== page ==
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"The [company] doth protest too much, methinks."
Our warning column on General Motors Co. (NYSE: GM) really seemed to resonate.
It generated a lot of emotion, eliciting some personal experiences from you folks and even a few suggestions that we recommend "shorting" the stock.
But it wasn't just our subscribers who responded to that analysis.
We also received a very strong response from GM itself.
We're on General Motors' (NYSE: GM) "Radar"
In my recent column,"Why GM's Recalls Are Worse Than You Think," I argued that I just don't buy in to Wall Street's talk of a turnaround at the once-great U.S. automaker.
I cautioned Strategic Tech Investor subscribers to not view GM's current recall problems as a "buying opportunity." In fact, I explained why it would be a bad decision to add the company's stock to your portfolio right now.
Indeed, I said you should just avoid GM stock altogether.
It hurt to write that. As a consumer, I've been a GM guy for as long as I can recall.
My family, too.
My concern, I said, was that GM still doesn't have all its problems under control.
As I told you:
New CEO Mary Barra, who took the job in January, recently fired 15 employees and disciplined five others involved in the faulty switches.
But GM as a whole seems to be in a state of denial about how extensive its problems really are - and I just don't think Barra has a firm grasp on quality control at her company yet.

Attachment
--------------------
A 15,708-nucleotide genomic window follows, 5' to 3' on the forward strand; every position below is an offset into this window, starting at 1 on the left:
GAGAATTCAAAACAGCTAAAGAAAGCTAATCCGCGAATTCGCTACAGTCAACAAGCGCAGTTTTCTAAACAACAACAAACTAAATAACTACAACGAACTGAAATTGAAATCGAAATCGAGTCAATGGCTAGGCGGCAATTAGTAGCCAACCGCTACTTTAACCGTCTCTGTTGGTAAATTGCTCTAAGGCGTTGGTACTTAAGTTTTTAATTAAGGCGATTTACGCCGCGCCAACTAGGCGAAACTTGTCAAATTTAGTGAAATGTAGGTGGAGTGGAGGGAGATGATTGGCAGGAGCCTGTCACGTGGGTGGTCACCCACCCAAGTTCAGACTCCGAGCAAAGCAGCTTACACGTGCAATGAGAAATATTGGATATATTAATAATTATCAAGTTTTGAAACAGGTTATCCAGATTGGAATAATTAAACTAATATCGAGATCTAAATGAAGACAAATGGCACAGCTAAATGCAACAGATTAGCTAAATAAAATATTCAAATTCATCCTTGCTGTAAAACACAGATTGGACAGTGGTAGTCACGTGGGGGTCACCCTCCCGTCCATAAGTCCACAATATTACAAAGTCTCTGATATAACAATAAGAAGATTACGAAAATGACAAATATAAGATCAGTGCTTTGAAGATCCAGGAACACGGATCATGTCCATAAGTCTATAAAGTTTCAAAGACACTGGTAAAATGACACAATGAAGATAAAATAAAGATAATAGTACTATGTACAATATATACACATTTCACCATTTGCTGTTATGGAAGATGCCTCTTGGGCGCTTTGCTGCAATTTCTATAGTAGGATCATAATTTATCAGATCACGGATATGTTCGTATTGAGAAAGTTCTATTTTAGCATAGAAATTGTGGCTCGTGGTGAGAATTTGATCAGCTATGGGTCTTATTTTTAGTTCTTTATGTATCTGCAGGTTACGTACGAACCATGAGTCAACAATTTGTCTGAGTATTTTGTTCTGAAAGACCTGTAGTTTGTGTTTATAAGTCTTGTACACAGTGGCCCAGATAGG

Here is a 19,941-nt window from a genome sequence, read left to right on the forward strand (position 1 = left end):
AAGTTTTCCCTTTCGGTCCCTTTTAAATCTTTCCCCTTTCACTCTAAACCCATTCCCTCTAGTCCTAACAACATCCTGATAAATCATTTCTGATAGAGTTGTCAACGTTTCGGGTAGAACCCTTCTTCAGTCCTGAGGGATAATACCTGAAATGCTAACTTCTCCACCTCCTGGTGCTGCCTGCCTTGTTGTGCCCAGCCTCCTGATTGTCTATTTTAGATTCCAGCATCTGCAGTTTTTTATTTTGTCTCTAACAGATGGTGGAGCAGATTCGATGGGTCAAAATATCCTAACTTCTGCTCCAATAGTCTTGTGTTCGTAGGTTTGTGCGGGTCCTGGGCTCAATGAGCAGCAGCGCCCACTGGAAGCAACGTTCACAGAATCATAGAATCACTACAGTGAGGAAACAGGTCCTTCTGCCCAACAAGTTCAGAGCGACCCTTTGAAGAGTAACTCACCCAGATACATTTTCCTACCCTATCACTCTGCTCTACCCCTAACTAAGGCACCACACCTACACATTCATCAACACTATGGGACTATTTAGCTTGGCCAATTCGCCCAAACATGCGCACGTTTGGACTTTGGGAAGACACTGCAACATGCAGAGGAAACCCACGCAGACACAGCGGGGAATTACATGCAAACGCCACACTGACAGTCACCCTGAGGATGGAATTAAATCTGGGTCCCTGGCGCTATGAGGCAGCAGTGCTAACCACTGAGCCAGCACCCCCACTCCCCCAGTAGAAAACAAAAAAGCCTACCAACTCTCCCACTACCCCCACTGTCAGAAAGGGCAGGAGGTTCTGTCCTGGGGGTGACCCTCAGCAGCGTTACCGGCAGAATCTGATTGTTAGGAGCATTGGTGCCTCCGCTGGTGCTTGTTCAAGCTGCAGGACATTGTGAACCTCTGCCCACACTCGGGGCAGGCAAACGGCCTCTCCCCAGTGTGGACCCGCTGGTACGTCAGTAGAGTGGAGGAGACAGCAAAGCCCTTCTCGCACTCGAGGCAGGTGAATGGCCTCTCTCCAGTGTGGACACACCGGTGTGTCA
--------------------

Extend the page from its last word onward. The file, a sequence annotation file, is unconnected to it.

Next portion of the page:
She's talking tough and making quick moves, but Barra is facing, as she put it herself just last month, "a history of failures" for which "nobody took responsibility."
Some GM officials knew of these problems and covered them up for years.
Just one day after my column appeared, Tom Henderson, manager of global financial communications at GM, posted a lengthy response. The entire comment is shown below.
About the Author
Michael A. Robinson is a 36-year Silicon Valley veteran and one of the top tech and biotech financial analysts working today. That's because, as a consultant, senior adviser, and board member for Silicon Valley venture capital firms, Michael enjoys privileged access to pioneering CEOs, scientists, and high-profile players. And he brings this entire world of Silicon Valley "insiders" right to you...
- He was one of five people involved in early meetings for the $160 billion "cloud" computing phenomenon.
- He was there as Lee Iacocca and Roger Smith, the CEOs of Chrysler and GM, led the robotics revolution that saved the U.S. automotive industry.
- As cyber-security was becoming a focus of national security, Michael was with Dave DeWalt, the CEO of McAfee, right before Intel acquired his company for $7.8 billion.
This all means the entire world is constantly seeking Michael's insight.
In addition to being a regular guest and panelist on CNBC and Fox Business, he is also a Pulitzer Prize-nominated writer and reporter. His first book Overdrawn: The Bailout of American Savings warned people about the coming financial collapse - years before the word "bailout" became a household word.
Silicon Valley defense publications vie for his analysis. He's worked for Defense Media Network and Signal Magazine, as well as The New York Times, American Enterprise, and The Wall Street Journal.
And even with decades of experience, Michael believes there has never been a moment in time quite like this.
Right now, medical breakthroughs that once took years to develop are moving at a record speed. And that means we are going to see highly lucrative biotech investment opportunities come in fast and furious.
To help you navigate the historic opportunity in biotech, Michael launched the Bio-Tech Profit Alliance.
His other publications include: Strategic Tech Investor, The Nova-X Report, Bio-Technology Profit Alliance and Nexus-9 Network.